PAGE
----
And hitherto concerning the cause of Christ’s death and passion, which as it was on our part most horrible and grievous sin, so on the other side it was the free gift of God, proceeding of his mere and tender love towards mankind, without any merit or desert of our part. The Lord for his mercies’ sake grant that wc never forget this great benefit of our salvation in Christ Jesu, but that we always shew ourselves thankful for it, abhorring all kind of wickedness and sin, and applying our minds wholly to the service of God and the diligent keeping of his commandments.

Now resteth to shew unto you u how to apply Christ’s death and passion to our comfort, as a medicine to our wounds, so that it may work the same effect in us wherefore it was given, namely, the health and salvation of our souls. For, as it profiteth a man nothing to have salve, unless it be well applied to the part affected, so the death of Christ shall stand us in no force, unless we apply it to ourselves in such sort as God hath appointed. Almighty God commonly worketh by means, and in this thing he hath also ordained a certain mean whereby we may take fruit and profit to our souls’ health. What mean is that? Forsooth it is faith; not an unconstant or wavering faith, but a sure, steadfast, grounded, and unfeigned faith. God sent his Son into the world,[40] saith St. John. To what end? That whosoever believed in him should not perish but have life everlasting. Mark these words, That whosoever believed in him. Here is the mean whereby we must apply the fruits of Christ’s death unto our deadly wound; here is the mean whereby we must obtain eternal life; namely, faith. For as St. Paul teacheth in his epistle to the Romans, with the heart man believeth unto righteousness, and with the mouth confession is made unto salvation.[41] Pual being demanded of the keeper of the prison what he should do to be saved, made this answer: Believe in the Lord Jesus: so shalt thou and thine house both be saved.[42] After the Evangelist had described and set forth unto us at large the life and the death of the Lord Jesus, in the end he concludeth with these words: These things are written, that we may believe Jesus Christ to be the Son of God, and through faith obtain eternal life.[43] To conclude with the words of St. Paul, which are these: Christ is the end of the law unto salvation for everyone that doth believe. By this then you may well perceive that the only mean and instrument of salvation required of our parts is faith, that is to say, a sure trust and confidence in the mercies of God, whereby we persuade ourselves, that God both hath and will forgive our sins, that he hath accepted us again into his favor, that he hath released us from the bonds of damnation, and received us again into the number of his elect people, not for our merits or deserts, but only and solely for the merits of Christ’s death and passion, who became man for our sakes, and humbled himself to sustain the reproach of the cross, that we thereby might be saved, and made inheritors of the kingdom of heaven. This faith is required at our hands; and this if we keep steadfastly in our arts, there is no doubt but we shall obtain salvation at God’s hands, as did Abraham, Isaac, and Jacob, of whom the Scripture saith, that they believed, and it was imputed unto them for righteousness. Was it imputed unto them? And shall it not be imputed unto us? Yes, if we have the same faith as they had, it shall be as truly imputed unto us for righteousness as it was unto them.[44] For it is one faith that must save both us and them, even a sure and steadfast faith in Christ Jesu; who, as ye have heard, came into the world for this end, that whosoever believed in him should not perish but have life everlasting.[45]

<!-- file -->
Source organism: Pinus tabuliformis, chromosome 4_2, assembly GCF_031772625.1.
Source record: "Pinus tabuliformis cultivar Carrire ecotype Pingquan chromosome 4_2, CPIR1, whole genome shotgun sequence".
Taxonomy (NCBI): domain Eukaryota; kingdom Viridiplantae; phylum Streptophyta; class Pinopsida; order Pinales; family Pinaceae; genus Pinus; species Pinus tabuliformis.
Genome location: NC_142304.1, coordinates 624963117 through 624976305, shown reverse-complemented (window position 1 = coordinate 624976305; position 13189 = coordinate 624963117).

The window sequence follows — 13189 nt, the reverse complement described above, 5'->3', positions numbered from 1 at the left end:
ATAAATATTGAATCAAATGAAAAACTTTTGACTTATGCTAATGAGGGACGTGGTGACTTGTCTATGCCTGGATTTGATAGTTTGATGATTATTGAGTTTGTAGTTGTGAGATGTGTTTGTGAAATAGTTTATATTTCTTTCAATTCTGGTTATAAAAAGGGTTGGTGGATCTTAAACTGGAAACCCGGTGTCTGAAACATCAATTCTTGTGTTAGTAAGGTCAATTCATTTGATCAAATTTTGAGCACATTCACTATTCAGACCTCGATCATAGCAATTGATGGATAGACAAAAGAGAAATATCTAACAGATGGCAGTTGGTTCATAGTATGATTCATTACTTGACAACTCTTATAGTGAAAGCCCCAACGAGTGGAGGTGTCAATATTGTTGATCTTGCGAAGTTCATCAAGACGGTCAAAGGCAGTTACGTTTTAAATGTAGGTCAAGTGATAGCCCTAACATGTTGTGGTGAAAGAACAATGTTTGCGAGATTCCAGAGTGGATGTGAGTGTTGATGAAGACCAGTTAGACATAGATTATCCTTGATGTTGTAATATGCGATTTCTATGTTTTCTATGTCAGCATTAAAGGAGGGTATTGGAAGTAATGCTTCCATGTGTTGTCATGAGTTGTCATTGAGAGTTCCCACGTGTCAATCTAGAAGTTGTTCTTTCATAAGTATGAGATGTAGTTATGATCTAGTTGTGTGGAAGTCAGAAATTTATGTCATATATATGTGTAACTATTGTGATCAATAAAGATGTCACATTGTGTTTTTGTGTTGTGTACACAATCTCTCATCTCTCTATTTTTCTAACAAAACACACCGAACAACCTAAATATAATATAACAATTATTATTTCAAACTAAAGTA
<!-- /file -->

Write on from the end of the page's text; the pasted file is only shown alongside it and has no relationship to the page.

But here we must take heed that we do not halt with God through an unconstant and wavering faith, but that it be strong and steadfast to our lives’ end. He that wavereth, saith St. James, is like a wave of the sea; neither let that man think that he shall obtain anything at God’s hands.[46] Peter coming to Christ upon the water’, because he fainted in faith, was in danger of drowning.[47] So we, if we begin to waver or doubt, it is to be feared lest we shall sink as Peter did, not into the water, but into the bottomless pit of hellfire. Therefore I say unto you, that we must apprehend the merits ofChrist’s death and passion by faith; and that with a strong and steadfast faith, nothing doubting but that Christ by his one oblation and once offering of himself upon the cross,[48] hath taken away our sins, and hath restored us again into God’s favor, so fully and perfectly that no other sacrifice for sin shall hereafter be requisite or needful in all the world.